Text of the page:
I’ve never seen an entrance that more snugly exemplified its store’s name. I was walking down Sunset Boulevard in Los Angeles with my cousin, George, and our patient driver and tour guide, my brother Thom. For some reason, only steps away from the door to our destination I looked up above my right shoulder and high on the wall was a sign for The Mystery Pier Bookstore…a sign, but no store front. Hmmmmmm!
Upon closer inspection, the sign first directed me to enter a short, dingy hallway, the kind that on a rainy night might shelter a shadowy, trench-coated figure, nervously fingering the black jack and pistol in his coat pockets. After only a few steps I reached the hallway’s abrupt end and made a right turn that put me at the top of a long, dim staircase. The only way to go from there was down towards where the murky light gradually brightened. Each step took me further from my friends and the sunlit street above. I reached the bottom of the stairs and saw The Mystery Pier Bookstore.
And, just let me say, the store could not have been less noir! The Mystery Pier Bookstore is a quaint little bungalow fenced within a cozy courtyard. The hardwood floors and tastefully displayed books were typical of many good used book stores. What really sets this bookstore apart, however, is that every book in the store is a first edition, many are signed, and all are quite collectible. As owner Harvey Jason was quick to point out to me, “This isn’t really a browsing store.” I quietly disagreed. For me this was only a browsing store since every book was priced at hundreds if not thousands of dollars. Still, Mr. Jason was gracious enough to show me, and later my friends, around.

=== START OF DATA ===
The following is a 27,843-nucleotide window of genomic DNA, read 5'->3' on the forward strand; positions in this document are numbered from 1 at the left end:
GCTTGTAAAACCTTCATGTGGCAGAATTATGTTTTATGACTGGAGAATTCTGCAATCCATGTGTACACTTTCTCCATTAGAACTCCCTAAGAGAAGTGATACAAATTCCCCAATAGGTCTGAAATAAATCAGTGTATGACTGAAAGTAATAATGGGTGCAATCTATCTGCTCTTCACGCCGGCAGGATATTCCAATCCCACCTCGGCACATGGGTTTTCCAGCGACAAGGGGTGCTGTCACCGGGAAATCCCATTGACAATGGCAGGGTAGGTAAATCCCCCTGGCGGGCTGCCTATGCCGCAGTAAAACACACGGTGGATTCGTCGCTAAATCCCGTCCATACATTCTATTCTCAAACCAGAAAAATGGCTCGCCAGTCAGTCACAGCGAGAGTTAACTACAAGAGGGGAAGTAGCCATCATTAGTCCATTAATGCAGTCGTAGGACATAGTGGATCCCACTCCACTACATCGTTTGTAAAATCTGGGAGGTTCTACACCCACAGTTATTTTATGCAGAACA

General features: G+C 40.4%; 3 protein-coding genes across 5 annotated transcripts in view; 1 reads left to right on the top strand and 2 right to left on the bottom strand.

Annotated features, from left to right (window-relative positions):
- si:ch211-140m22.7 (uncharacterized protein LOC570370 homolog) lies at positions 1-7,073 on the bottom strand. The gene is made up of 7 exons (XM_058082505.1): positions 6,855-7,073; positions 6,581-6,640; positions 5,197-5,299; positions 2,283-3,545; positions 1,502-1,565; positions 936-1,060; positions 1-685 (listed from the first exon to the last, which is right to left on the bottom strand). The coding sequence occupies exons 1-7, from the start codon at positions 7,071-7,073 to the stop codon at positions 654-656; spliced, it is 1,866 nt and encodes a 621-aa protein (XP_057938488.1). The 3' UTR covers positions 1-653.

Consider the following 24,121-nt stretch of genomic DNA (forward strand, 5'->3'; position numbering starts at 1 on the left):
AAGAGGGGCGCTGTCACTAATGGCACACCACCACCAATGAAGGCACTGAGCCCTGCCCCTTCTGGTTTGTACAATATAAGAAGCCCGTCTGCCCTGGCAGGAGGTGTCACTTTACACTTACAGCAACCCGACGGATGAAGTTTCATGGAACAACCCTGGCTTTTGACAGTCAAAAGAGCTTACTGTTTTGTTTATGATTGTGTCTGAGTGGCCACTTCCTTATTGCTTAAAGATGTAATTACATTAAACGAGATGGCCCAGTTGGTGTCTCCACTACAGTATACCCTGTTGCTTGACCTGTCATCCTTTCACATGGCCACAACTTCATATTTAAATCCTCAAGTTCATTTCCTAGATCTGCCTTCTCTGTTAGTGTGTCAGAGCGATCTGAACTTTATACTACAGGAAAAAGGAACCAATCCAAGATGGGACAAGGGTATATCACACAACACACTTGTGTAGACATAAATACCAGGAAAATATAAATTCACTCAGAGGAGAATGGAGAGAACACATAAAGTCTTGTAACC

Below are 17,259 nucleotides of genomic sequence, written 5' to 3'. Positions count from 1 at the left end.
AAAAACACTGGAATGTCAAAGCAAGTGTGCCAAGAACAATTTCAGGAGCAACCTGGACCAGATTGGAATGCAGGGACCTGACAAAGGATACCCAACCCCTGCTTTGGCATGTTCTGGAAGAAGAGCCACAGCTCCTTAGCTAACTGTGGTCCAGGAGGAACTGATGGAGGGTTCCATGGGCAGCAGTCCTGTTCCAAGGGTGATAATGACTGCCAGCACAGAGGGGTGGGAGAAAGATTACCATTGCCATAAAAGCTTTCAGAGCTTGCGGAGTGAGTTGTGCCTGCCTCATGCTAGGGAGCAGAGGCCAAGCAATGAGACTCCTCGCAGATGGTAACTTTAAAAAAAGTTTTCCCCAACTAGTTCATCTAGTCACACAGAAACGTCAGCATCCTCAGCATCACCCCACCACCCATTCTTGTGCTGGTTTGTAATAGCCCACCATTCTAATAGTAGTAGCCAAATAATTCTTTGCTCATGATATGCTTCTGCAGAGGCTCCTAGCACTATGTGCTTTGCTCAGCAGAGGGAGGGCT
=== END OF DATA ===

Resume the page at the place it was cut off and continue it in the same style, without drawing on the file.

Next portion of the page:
The mystery and detective fiction that contributes to the store’s name is only a small part of the attractions found there. The crown jewel of Mr. Jason’s wares was a signed first edition of To Kill A Mockingbird, priced at $25,000. After seeing that volume, carefully locked inside its book case, the severity of our sticker shock lessened and we could simply enjoy what we were seeing: all manners of rare books by writers like Faulkner, Fitzgerald, Hemingway and, most especially, Kurt Vonnegut. We looked on reverently, like pilgrims admiring a saint’s finger bone in its reliquary. Still, it was difficult, when seeing yet another treasure, not to engage in mental mathematics just in case there was some hitherto un-thought of way to make the buy. We could have nosed around the store for a lot longer but, having confessed to our status as looky-loos, we said our thanks and left after a reasonable interval.
If you are not due to visit West Hollywood soon, perhaps you can enter the world of rare books through these titles which can be found in the Library’s collection: How to Identify and Collect American First Editions: A Guide by Jack Tannen; The Man who Loved Books Too Much: A True Story of a Thief, a Detective and a World of Literary Obsession by Allison Hoover Bartlett; and A Gentle Madness: Bibliophiles, Bibliomanes, and the Eternal Passion for Books by Nicholas Basbanes.